Rugby Union: Cooke leaves glorious monument behind him: Mark Bailey, an England player in the early years of Geoff Cooke's rule, analyses the manager's strengths

THE EPIGRAPH on the house that Geoff Cooke built for English rugby could comprise just three words: 'organisation and stability'. For with these core materials he has constructed a glorious monument from a dilapidated edifice.

Such an analogy is highly appropriate, for the sparkling new stadium at Twickenham has largely been built on the expectations and interest raised by the achievements of the English team under Cooke's proprietorship since 1987.

Quite simply, Cooke provided the England team with the organisational base required to turn its potential into results. Mike Weston had prepared the foundations in the mid-1980s, but Cooke developed the site.

By introducing intensive team meetings, meticulously prepared and highly focused, Cooke ensured that the England squad acquired and refined a rigorous game-plan. Thus at any moment of the game, on any position of the field, a forward or threequarter could recite the range of options available to the team. Everyone knew what they were trying to attain, and why.

The corollary of this formidable organisation and preparation was a commitment to establishing a stable group of players. By remaining loyal to a hard core of key players, Cooke created a team which knew its components and its objectives intimately, and which was secure in the knowledge that a single mistake would receive a constructive response. The cumulative importance of all this in nurturing team identity and confidence should not be underestimated.

Yet loyalty was not dispensed randomly. Another key factor in Cooke's success was his shrewd judgement of whom to back. Only Cooke recognised that Paul Ackford would shine brightly in the twilight of his career. How many other selectors would have plucked Dewi Morris from the obscurity of Winnington Park? And who else realised that John Elliott's ears and eyes would prove so reliable?

Cooke also communicated with his players, a clear break with the bad old days of silence and insensitivity. A basic point, but - at that stage - an innovation in English rugby. Wherever possible, he would look you in the eye and explain why you had been dropped (Geoff was always looking me in the eye). You might not agree with his decision, but you would accept it.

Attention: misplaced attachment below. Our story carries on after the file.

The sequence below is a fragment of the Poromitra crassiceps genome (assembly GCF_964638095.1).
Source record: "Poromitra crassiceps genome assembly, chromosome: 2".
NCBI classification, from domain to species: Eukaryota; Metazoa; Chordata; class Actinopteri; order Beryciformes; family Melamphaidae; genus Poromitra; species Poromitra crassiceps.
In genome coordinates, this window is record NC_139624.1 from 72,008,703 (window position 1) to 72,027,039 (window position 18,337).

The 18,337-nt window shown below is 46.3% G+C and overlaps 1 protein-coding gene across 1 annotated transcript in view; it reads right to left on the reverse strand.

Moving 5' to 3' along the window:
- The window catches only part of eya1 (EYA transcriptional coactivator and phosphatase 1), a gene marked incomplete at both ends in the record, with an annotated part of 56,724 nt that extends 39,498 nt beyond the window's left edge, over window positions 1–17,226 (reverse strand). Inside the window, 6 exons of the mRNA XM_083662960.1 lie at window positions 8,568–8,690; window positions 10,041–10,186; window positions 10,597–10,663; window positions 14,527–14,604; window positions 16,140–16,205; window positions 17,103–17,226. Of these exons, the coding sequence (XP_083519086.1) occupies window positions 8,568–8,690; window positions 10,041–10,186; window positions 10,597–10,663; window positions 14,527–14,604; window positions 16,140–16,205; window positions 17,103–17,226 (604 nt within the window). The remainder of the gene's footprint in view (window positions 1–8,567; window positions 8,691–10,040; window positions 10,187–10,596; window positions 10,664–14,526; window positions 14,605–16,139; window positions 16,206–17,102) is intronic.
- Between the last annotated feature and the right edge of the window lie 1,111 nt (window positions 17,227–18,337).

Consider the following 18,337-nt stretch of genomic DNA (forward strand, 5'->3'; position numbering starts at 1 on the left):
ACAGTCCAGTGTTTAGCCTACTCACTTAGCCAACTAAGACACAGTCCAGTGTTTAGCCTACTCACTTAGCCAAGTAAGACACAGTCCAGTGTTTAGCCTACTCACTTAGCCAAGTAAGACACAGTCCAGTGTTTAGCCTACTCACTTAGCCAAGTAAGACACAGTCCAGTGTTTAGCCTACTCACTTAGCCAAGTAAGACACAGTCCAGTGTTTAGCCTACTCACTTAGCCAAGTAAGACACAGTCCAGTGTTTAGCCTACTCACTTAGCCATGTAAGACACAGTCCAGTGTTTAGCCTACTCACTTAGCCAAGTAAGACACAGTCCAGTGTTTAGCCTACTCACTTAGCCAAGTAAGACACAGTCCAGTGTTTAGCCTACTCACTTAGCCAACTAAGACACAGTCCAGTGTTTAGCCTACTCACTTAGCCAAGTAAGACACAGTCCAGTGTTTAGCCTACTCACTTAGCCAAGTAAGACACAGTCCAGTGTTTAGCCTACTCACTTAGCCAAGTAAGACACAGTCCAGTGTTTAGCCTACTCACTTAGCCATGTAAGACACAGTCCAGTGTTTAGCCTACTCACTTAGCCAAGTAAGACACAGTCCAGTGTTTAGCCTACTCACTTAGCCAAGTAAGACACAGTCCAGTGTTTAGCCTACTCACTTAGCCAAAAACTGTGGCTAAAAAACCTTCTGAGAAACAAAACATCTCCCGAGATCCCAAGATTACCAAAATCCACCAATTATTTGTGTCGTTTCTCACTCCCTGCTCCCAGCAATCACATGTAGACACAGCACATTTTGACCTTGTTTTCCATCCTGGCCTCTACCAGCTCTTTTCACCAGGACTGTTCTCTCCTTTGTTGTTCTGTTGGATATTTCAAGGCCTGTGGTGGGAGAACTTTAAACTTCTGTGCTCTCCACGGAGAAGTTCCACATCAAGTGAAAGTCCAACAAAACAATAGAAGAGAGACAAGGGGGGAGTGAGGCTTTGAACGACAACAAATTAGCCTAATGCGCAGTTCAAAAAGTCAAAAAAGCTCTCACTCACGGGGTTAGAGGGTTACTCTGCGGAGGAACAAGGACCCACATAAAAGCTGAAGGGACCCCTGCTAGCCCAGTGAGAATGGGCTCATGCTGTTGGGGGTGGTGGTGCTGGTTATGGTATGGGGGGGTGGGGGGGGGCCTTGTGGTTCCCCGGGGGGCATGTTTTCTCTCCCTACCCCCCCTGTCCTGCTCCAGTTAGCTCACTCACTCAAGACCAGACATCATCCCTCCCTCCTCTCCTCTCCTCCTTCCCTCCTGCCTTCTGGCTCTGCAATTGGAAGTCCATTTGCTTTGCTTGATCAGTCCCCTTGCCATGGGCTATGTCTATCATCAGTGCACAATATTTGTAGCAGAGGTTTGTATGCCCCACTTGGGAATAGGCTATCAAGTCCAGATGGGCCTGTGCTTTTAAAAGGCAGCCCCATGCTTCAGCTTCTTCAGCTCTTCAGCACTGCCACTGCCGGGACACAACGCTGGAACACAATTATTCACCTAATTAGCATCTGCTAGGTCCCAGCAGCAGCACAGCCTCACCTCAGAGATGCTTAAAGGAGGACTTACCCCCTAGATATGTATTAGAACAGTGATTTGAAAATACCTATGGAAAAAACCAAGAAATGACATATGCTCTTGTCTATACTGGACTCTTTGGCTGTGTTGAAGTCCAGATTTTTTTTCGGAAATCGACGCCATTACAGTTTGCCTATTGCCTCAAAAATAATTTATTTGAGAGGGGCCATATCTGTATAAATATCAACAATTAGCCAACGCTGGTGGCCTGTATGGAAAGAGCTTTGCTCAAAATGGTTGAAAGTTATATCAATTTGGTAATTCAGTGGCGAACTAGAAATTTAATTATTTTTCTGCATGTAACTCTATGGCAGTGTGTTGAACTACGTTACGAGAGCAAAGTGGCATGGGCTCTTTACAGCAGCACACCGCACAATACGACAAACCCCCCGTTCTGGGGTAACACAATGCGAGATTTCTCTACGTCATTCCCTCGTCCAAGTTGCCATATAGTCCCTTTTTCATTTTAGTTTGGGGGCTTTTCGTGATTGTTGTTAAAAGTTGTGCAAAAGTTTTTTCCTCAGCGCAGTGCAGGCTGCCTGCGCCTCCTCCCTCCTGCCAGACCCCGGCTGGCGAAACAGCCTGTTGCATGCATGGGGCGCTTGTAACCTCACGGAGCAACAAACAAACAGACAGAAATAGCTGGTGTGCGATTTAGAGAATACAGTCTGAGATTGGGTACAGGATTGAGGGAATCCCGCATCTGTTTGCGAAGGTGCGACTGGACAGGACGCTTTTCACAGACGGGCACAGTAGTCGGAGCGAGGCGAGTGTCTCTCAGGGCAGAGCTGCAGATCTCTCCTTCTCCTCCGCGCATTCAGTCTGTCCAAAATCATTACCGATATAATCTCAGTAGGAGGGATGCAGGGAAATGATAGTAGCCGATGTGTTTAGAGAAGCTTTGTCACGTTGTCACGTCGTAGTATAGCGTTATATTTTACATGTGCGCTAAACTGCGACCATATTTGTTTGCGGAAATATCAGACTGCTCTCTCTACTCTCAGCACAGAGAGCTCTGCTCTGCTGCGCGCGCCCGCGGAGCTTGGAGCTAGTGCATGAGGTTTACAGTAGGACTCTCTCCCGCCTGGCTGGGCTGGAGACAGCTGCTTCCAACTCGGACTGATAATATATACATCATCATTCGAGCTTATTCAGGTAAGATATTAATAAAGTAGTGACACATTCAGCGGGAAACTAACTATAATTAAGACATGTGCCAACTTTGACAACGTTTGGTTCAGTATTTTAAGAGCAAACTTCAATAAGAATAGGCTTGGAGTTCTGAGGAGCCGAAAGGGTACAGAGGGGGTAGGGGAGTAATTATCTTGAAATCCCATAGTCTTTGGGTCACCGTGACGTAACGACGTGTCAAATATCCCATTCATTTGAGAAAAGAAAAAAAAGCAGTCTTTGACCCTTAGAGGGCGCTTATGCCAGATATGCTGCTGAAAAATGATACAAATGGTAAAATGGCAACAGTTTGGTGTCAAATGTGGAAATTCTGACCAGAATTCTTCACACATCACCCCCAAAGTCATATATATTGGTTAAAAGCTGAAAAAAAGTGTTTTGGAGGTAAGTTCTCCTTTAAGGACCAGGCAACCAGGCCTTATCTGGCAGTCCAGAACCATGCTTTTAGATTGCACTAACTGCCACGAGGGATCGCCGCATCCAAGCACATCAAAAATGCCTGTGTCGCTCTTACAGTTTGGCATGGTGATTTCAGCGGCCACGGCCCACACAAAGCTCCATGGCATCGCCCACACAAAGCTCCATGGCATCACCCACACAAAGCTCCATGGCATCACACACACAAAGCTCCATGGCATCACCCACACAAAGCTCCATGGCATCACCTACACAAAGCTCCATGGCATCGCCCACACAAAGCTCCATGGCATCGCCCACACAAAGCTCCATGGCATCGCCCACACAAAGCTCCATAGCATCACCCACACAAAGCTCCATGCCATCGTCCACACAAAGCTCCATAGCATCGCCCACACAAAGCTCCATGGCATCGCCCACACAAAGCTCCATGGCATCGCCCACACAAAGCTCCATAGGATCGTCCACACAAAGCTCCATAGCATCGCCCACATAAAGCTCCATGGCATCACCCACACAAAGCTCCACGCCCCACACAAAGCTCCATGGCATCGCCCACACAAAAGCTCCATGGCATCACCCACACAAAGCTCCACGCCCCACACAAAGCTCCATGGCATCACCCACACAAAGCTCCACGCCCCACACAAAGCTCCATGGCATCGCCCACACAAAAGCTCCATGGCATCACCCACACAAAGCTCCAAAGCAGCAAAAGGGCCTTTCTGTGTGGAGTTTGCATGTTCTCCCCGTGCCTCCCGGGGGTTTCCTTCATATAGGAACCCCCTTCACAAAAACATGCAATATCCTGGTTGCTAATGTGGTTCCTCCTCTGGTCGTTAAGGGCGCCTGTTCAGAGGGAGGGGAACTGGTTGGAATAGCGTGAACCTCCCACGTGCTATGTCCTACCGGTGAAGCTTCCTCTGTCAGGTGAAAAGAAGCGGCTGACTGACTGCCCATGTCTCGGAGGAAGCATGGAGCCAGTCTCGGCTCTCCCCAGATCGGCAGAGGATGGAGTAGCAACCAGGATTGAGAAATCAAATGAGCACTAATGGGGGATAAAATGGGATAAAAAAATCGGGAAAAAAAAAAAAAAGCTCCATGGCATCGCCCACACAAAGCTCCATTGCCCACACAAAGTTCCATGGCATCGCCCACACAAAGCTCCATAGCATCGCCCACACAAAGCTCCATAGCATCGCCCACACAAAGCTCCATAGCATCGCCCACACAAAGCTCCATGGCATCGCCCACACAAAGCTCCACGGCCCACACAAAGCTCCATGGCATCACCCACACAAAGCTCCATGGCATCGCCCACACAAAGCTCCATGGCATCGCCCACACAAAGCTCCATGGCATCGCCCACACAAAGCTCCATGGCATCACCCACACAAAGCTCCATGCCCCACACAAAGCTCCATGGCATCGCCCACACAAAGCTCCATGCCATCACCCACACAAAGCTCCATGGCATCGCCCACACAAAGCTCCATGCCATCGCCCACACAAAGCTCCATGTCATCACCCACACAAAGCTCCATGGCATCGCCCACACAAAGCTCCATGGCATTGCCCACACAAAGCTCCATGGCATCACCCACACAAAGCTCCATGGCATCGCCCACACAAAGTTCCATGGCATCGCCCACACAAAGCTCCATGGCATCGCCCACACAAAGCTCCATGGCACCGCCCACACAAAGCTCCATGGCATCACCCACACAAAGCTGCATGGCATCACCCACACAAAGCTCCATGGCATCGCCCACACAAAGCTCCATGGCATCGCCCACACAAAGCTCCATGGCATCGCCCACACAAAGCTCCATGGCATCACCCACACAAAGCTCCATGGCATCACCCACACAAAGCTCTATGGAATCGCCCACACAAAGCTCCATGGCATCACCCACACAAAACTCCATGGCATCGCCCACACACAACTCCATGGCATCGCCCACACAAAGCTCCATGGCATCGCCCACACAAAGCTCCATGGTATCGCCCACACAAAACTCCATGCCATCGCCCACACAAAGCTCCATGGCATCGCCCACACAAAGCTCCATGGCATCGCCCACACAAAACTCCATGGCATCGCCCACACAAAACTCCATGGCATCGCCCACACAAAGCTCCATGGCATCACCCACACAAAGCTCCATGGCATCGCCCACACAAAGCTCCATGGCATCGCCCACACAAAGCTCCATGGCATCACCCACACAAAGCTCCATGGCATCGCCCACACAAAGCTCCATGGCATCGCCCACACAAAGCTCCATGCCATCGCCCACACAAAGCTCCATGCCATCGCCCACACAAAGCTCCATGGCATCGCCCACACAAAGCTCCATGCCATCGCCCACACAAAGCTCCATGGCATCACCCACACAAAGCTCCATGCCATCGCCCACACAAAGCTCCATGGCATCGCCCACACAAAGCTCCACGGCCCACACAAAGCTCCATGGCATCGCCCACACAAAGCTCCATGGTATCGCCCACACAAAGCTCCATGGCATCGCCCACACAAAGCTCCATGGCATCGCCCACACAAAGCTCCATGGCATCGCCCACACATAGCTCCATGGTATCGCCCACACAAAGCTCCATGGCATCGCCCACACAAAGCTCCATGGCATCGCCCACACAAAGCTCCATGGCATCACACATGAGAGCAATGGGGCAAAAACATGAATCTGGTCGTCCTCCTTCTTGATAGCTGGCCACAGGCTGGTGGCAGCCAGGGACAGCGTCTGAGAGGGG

Yet Cooke's regime was more oligarchy than full-blown democracy. Contact with many players remained irregular and distant. Open discussion was restricted to an inner council of very senior players whose power in policy and selection was consequently raised to unprecedented heights. Will Carling's style and role of captaincy is an artefact of the Cooke era.

Another quality has been Cooke's ability to learn quickly from his mistakes. Some of his early selections reflected his background in northern club and county rugby, sometimes to the exclusion of proven players from the best club sides in the country. This may have been a case of over-compensation after years of perceived favouritism by England selectors towards London and the South West. But the experiment did not last long.

More recently, Cooke and Ian McGeechan succeeded in turning a first Test defeat into a stunning victory for the Lions in the second against New Zealand. Defeat in the third and decisive Test merely provided fodder for England's victory against the All Blacks in November.

Cooke's resignation arrives ironically at the most challenging time of his managerial career, as England seek to remedy a series of halting and uncertain performances. Are England currently experiencing a temporary bout of hiccups, or a more deep-seated attack of indigestion?

Is it possible that the feeder system of young players has become clogged by loyalty to older ones? Stability is but one by-product of loyalty: another, potentially, is ossification. A simple law of economics states that, without technical change, more of the same inputs will achieve a state of diminishing returns.

Has the emphasis on organisation and preparation institutionalised England's tactics at the expense of spontaneity? The outstanding side of 1990 to '92 possessed so much firepower and control that a well-conceived game-plan, based on forward dominance, was all they needed to steamroller their way to successive Grand Slams. Yet a team with less talent require greater tactical variety and flexibility on the field of play if they are to win matches consistently.

By the time England return from South Africa this summer, we will have some clearer answers to these questions. Personally, I suspect the England squad is plain knackered from too much rugby.

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